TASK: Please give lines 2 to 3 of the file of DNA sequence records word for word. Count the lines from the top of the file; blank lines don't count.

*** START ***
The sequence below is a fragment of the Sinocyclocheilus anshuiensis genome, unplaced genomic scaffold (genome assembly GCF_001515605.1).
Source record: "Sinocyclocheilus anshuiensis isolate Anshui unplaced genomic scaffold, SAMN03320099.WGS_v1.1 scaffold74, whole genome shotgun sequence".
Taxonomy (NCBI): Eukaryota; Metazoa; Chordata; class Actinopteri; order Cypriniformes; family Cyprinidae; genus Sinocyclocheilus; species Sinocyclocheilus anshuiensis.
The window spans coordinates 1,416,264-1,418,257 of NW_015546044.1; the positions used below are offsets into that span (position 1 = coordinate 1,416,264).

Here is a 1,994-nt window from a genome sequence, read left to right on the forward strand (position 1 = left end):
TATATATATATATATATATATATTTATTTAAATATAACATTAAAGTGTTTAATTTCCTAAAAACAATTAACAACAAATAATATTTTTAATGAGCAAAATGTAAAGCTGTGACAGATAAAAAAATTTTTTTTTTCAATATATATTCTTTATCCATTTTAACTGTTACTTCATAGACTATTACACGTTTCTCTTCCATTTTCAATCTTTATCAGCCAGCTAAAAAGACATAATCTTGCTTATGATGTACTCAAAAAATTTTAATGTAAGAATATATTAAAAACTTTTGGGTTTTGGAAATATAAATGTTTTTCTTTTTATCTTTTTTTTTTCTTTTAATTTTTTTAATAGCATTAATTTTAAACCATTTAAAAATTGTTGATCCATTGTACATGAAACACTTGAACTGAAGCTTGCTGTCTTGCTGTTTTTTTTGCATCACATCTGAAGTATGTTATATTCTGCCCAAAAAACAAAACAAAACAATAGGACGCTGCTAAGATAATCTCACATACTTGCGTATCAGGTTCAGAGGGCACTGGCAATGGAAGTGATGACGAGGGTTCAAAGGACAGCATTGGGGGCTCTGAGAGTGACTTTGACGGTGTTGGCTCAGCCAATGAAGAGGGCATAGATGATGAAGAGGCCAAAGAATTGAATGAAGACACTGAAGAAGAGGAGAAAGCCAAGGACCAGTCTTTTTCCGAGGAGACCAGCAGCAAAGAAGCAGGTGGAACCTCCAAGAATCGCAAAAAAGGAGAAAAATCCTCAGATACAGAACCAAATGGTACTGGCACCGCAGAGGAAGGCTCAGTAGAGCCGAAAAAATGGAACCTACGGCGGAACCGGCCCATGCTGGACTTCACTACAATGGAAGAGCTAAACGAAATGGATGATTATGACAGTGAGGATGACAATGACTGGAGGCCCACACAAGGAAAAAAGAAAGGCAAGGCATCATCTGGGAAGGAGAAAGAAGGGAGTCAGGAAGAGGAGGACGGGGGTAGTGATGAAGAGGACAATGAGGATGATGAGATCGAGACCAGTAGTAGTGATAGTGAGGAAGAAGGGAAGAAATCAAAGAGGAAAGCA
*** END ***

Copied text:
Source record: "Sinocyclocheilus anshuiensis isolate Anshui unplaced genomic scaffold, SAMN03320099.WGS_v1.1 scaffold74, whole genome shotgun sequence".
Taxonomy (NCBI): Eukaryota; Metazoa; Chordata; class Actinopteri; order Cypriniformes; family Cyprinidae; genus Sinocyclocheilus; species Sinocyclocheilus anshuiensis.